The Campus Center was centered around health and wellness as Hudson Valley hosted the Wellness Fair on Oct. 14.
“We want to help erase the stigma of mental illness,” said Pam Slotsky, part of the National Alliance on Mental Health (NAMI).
“The Wellness Fair is a good thing to have because a lot of students are not aware of the Wellness Center,” said Dennis Dominguez, another representative of the Human Services Club.
The first people who attended the Wellness Fair were the Human Services club. “A Wellness Fair is good because it brings awareness to health issues,” said Audrey McKee, Human Services club member.
Kari Law was another representative of the Human Services Club. “It is a very good thing that the Wellness Center is here,” she said. “A lot of students are not aware of the issues about human health.”
“The Wellness Fair is a good way to reach out to students and make them aware of the programs here at Hudson Valley,” said Joe Frazier, human services major.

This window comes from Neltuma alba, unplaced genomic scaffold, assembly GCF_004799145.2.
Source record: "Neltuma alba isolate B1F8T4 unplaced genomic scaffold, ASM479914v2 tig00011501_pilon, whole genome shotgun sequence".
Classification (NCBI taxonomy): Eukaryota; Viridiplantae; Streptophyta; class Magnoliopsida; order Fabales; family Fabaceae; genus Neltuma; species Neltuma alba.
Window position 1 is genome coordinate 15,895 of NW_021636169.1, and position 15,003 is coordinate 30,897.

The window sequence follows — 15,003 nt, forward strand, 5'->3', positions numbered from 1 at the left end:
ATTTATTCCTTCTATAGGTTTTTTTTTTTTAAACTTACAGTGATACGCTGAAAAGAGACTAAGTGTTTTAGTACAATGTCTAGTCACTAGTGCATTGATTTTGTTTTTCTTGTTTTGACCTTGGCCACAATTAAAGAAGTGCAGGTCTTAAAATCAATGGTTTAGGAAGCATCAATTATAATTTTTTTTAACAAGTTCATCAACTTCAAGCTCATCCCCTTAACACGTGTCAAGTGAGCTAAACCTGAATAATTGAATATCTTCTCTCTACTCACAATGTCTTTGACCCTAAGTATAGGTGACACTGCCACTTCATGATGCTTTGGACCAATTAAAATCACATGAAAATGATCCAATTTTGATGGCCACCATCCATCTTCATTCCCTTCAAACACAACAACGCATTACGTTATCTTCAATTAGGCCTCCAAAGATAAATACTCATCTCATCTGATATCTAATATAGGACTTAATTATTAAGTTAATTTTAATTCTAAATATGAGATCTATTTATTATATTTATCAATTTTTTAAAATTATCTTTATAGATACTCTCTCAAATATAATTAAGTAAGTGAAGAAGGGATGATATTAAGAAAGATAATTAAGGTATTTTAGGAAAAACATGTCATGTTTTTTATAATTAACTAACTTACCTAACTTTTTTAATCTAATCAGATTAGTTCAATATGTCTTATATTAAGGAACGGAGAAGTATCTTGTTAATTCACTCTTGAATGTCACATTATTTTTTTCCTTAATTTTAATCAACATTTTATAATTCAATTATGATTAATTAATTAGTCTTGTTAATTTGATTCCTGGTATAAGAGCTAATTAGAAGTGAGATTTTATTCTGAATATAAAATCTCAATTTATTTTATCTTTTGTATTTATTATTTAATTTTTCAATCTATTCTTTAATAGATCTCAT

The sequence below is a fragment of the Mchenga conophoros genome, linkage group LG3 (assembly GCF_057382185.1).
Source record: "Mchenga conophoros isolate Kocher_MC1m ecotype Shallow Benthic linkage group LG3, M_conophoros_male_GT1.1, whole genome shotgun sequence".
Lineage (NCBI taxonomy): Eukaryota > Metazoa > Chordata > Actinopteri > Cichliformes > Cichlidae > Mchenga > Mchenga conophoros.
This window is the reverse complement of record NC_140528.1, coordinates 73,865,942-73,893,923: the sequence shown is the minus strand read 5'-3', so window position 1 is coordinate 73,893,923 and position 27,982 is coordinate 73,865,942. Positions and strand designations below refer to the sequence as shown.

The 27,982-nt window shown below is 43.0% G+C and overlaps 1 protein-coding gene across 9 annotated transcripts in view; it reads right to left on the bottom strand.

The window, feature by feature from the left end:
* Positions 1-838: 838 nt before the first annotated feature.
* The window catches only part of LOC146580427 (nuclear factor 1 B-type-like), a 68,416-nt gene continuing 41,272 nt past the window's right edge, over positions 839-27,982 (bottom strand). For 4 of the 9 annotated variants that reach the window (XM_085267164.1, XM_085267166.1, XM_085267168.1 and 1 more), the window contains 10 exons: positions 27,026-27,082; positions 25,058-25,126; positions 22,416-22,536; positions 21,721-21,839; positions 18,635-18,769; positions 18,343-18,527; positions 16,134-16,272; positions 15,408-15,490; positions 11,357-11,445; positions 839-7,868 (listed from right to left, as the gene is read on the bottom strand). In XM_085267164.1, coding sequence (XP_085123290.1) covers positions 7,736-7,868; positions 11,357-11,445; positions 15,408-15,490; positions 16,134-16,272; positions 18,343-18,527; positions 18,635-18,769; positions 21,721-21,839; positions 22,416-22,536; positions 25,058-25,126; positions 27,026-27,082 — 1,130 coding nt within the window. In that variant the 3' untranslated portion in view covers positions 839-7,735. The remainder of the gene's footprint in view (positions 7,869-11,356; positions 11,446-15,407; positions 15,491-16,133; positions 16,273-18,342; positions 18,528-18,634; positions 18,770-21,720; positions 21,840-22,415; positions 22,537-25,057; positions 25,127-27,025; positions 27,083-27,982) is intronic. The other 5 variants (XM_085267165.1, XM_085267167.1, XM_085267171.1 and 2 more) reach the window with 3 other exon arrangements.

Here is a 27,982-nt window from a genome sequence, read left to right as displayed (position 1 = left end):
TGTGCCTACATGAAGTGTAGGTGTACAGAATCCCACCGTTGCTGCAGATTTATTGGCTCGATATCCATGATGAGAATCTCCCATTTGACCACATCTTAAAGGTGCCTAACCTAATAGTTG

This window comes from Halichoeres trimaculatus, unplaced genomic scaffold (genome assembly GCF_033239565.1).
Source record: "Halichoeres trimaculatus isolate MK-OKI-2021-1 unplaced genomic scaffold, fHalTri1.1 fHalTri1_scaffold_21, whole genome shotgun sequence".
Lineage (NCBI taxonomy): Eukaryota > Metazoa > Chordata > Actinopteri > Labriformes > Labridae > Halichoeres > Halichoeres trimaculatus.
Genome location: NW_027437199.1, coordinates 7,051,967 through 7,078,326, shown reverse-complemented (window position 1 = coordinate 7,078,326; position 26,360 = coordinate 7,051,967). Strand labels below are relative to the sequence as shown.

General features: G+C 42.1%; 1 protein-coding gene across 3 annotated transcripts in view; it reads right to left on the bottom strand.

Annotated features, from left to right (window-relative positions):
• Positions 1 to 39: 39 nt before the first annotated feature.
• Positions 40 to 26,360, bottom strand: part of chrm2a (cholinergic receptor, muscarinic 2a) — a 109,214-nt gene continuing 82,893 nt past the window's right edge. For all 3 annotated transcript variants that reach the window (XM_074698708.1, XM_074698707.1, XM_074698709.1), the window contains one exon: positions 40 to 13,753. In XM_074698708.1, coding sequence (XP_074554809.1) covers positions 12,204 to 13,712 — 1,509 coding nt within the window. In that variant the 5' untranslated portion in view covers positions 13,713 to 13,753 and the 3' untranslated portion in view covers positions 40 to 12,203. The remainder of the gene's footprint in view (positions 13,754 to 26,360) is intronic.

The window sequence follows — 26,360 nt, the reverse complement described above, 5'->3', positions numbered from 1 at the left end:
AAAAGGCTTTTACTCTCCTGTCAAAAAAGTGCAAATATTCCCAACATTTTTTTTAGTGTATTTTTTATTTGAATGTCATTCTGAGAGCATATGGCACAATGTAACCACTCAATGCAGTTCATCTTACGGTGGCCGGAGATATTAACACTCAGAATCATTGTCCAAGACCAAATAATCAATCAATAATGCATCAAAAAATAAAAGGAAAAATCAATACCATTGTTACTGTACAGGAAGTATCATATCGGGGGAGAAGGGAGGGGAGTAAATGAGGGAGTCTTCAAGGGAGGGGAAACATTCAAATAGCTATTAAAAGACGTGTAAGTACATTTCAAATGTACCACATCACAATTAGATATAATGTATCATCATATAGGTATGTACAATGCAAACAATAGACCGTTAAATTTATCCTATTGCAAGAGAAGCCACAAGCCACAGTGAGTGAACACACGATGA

Many different organizations attended the Wellness Fair. “We help people with different disabilities to live alone, be independent, and do whatever with their lives,” said Christopher Walsh, who works for the Independent Living Center in Troy. “We want people to spread the word about us and help people out with different tasks like fill out Medicaid and disability papers.”
The American Cancer Society also attended the Wellness Fair. “My goal is to work with the students and faculty and have them to know the portion sizes, healthy choices, and physical activity,” said Wendy Stickley-Ocker, a delivery manager.
Ashley Pulsoni, a nutrition education advisor for the Capital Region was also at the fair. “I wanted to spread awareness of making healthier food choices,” Pulsoni said. “There’s a lot of good variety in organizations here at this Wellness Fair.”
“The Wellness Fair is a good way to spread awareness about massage and how to become massage therapists,” said Alicia Lombard, therapist from the Center for Natural Wellness in Colonie.